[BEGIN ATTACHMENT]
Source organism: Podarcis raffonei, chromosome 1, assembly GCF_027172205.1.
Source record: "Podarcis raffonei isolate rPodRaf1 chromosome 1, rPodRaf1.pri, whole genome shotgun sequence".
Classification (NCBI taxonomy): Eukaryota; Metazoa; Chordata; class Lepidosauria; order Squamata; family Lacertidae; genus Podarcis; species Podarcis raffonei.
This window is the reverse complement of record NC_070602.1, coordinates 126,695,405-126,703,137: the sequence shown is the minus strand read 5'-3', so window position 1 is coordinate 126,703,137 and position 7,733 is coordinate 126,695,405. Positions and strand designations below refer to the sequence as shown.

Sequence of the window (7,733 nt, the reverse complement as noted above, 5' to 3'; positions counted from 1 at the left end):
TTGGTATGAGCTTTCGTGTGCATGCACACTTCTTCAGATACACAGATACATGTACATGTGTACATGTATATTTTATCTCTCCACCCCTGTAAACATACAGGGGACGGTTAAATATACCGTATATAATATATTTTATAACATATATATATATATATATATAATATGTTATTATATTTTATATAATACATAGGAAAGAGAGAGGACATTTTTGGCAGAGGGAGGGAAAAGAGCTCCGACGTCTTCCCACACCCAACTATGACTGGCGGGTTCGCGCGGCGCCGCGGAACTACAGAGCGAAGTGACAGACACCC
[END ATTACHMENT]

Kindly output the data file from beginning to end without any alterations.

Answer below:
Source organism: Podarcis raffonei, chromosome 1, assembly GCF_027172205.1.
Source record: "Podarcis raffonei isolate rPodRaf1 chromosome 1, rPodRaf1.pri, whole genome shotgun sequence".
Classification (NCBI taxonomy): Eukaryota; Metazoa; Chordata; class Lepidosauria; order Squamata; family Lacertidae; genus Podarcis; species Podarcis raffonei.
This window is the reverse complement of record NC_070602.1, coordinates 126,695,405-126,703,137: the sequence shown is the minus strand read 5'-3', so window position 1 is coordinate 126,703,137 and position 7,733 is coordinate 126,695,405. Positions and strand designations below refer to the sequence as shown.

Sequence of the window (7,733 nt, the reverse complement as noted above, 5' to 3'; positions counted from 1 at the left end):
TTGGTATGAGCTTTCGTGTGCATGCACACTTCTTCAGATACACAGATACATGTACATGTGTACATGTATATTTTATCTCTCCACCCCTGTAAACATACAGGGGACGGTTAAATATACCGTATATAATATATTTTATAACATATATATATATATATATATAATATGTTATTATATTTTATATAATACATAGGAAAGAGAGAGGACATTTTTGGCAGAGGGAGGGAAAAGAGCTCCGACGTCTTCCCACACCCAACTATGACTGGCGGGTTCGCGCGGCGCCGCGGAACTACAGAGCGAAGTGACAGACACCC